When I moved to Texas I lived in an apartment across the hall from a young woman who lived alone, had no family close and wasn’t dating anyone at the time. After I got to know her well enough I asked her about the need for touch. She replied that when she felt the need she volunteered to babysit for friends.

If something happens to Julie and I’m alone again, the first things I’m going to do are get a cat, volunteer to work with some women and couples in a nursery, volunteer to work in a nursing home and schedule a massage. I’ve learned some new coping skills.


Blogger Still Searching... said...

Yes, touch can be a powerful thing. Especially to those who don't have it. Unfortunately, it's just not something people think about, unless it's taken away from them.

12/13/2005 08:36:00 AM  
Blogger Angela said...

You are so very brave in your posts, you possess a raw humanity that awakens me in ways I never expect.

I was always quite anti-touch, just naturally so as a child, even though I had never been touched inappropriately. In my early twenties I became close friends with a 'toucher'. To this day her and I share a level of bondedness that I have never experienced outside of marriage. Being with her is very comforting to me. I have learned the beauty of being more hands-on.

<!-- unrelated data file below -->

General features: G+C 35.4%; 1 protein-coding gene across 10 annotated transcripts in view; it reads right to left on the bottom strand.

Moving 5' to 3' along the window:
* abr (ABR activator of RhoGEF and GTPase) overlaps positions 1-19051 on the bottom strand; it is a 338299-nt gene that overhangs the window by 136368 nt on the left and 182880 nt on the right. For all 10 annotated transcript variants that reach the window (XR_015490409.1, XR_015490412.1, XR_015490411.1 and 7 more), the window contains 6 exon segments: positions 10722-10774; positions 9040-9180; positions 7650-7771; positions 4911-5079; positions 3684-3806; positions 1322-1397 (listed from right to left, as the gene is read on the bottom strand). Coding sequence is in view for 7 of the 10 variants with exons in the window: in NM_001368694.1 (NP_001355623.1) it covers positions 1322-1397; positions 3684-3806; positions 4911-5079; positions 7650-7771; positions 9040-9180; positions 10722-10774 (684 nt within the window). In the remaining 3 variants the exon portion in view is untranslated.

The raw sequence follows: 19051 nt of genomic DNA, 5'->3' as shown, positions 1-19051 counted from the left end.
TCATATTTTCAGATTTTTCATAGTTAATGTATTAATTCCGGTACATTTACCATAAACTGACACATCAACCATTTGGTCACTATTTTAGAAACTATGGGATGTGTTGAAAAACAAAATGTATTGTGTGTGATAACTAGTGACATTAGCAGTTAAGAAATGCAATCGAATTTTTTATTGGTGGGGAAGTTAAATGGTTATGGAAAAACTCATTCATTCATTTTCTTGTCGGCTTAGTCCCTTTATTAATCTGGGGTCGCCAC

12/13/2005 08:44:00 AM  
Blogger Dale said...

We're lovers of words, we bloggers. But I can tell you quite honestly that sometimes, touch renders words unnecessary.
Also, when a man procures the services of a prostitute, is it really sex he's after? Or is it more to satisfy his deep longing for touch?

12/13/2005 08:57:00 AM  
Blogger Buffalo said...

I hear you talking. Indeed I do.

12/13/2005 08:58:00 AM  
Blogger Bonita said...

In my job as a caregiver in assisted living, I knew people who needed this type of touch. It was my job to bathe them, and I would quietly wash them as they closed their eyes, head down, and took their thoughts far away into other times. I've bathed hundreds of old people. They were all so dear.

12/13/2005 09:41:00 AM  
Blogger Gaye said...